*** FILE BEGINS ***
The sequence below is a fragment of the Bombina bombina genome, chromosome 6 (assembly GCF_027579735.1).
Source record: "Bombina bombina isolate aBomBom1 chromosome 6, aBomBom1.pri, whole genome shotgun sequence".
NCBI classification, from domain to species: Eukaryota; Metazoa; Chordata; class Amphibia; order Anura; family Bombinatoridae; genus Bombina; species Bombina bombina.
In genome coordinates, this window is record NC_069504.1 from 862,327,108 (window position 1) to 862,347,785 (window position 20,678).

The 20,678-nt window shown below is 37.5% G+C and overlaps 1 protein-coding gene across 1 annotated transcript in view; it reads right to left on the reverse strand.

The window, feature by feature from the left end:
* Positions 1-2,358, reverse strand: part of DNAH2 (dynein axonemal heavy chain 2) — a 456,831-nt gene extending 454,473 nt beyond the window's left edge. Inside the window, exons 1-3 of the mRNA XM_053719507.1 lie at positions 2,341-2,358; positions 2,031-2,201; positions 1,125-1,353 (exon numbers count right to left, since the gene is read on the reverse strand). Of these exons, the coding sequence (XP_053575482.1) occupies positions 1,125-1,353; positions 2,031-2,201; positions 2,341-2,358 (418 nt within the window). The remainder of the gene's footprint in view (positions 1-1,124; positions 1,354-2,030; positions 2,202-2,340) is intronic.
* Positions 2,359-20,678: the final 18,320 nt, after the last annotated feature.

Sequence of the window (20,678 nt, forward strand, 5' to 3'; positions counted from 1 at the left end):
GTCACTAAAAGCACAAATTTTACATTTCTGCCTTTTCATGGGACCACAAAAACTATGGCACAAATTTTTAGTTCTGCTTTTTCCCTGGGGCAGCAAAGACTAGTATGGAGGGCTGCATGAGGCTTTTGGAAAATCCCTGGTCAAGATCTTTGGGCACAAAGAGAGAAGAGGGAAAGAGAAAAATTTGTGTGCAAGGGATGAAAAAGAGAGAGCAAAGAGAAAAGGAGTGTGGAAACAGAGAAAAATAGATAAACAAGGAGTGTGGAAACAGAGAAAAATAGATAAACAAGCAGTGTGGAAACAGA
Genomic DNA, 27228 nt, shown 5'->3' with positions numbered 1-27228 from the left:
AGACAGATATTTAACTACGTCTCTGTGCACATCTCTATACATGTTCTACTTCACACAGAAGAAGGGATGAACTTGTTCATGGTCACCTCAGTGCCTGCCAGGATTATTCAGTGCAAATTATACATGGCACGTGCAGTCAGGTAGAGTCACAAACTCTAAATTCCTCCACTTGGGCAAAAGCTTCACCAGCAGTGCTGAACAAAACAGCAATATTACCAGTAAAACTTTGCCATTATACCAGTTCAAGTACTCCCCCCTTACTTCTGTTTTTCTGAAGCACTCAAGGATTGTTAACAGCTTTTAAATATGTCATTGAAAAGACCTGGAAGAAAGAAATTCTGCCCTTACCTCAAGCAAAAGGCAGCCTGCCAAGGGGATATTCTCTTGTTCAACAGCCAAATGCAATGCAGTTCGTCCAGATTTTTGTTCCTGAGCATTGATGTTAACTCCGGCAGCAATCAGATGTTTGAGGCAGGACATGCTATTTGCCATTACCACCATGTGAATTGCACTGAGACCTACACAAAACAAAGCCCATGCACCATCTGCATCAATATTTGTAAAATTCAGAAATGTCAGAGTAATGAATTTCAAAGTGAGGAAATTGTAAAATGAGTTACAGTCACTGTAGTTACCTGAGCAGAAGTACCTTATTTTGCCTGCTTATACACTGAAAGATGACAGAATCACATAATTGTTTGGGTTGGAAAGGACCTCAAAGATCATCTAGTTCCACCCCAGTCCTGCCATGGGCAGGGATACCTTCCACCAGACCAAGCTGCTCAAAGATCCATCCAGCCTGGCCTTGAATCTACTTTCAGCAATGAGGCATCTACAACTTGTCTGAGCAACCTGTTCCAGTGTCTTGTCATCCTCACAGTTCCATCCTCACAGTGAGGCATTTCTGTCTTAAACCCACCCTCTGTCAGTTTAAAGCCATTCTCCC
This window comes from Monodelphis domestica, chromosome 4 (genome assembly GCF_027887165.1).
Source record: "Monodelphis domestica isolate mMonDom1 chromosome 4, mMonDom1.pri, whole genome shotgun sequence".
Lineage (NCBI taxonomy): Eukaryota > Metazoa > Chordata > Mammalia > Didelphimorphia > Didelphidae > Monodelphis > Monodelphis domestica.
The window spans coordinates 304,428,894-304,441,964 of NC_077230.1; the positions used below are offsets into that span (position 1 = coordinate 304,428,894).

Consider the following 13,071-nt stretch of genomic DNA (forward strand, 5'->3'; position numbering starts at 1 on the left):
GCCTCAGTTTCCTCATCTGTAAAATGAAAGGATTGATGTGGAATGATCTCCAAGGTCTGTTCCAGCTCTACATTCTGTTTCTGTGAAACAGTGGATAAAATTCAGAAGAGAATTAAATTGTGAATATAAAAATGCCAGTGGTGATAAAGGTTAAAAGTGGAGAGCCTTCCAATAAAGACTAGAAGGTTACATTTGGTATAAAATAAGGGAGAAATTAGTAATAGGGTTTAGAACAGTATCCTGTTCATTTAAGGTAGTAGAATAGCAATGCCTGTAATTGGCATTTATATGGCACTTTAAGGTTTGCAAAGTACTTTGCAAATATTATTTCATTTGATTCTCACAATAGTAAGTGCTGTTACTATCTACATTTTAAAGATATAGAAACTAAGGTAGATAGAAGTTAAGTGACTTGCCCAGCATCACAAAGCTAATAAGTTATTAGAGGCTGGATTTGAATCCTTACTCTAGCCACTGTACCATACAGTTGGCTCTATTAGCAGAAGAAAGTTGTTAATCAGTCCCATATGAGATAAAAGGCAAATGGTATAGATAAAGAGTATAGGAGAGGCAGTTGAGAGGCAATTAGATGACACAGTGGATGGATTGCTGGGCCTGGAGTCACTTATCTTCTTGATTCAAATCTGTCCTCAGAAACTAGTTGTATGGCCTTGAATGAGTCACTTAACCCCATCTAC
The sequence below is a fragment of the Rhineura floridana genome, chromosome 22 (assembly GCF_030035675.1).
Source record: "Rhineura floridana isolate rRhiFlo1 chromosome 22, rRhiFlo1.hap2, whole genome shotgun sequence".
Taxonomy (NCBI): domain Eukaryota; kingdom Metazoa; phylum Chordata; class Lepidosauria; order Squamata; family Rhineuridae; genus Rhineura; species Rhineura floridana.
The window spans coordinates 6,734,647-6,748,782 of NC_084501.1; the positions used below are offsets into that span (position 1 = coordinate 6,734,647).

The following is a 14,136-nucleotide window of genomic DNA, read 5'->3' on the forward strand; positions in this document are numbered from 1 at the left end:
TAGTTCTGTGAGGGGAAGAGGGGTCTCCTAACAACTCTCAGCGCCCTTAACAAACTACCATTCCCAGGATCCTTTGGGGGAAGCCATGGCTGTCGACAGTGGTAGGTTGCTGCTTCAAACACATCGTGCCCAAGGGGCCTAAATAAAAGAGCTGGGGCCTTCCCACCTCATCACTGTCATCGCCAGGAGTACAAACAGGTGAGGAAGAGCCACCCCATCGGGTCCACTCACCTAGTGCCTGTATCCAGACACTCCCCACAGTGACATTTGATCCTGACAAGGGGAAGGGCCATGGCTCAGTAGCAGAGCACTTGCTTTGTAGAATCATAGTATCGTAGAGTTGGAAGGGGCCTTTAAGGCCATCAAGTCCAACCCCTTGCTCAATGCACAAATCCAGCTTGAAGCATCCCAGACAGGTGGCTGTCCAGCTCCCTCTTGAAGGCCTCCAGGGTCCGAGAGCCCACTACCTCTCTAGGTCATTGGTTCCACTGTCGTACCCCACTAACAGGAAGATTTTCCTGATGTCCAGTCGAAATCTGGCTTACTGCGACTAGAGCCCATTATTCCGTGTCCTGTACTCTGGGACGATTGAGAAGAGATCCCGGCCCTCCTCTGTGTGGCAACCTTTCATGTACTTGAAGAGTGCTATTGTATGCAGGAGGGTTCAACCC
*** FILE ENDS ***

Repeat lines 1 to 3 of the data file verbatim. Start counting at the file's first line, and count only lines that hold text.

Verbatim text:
The sequence below is a fragment of the Bombina bombina genome, chromosome 6 (assembly GCF_027579735.1).
Source record: "Bombina bombina isolate aBomBom1 chromosome 6, aBomBom1.pri, whole genome shotgun sequence".
NCBI classification, from domain to species: Eukaryota; Metazoa; Chordata; class Amphibia; order Anura; family Bombinatoridae; genus Bombina; species Bombina bombina.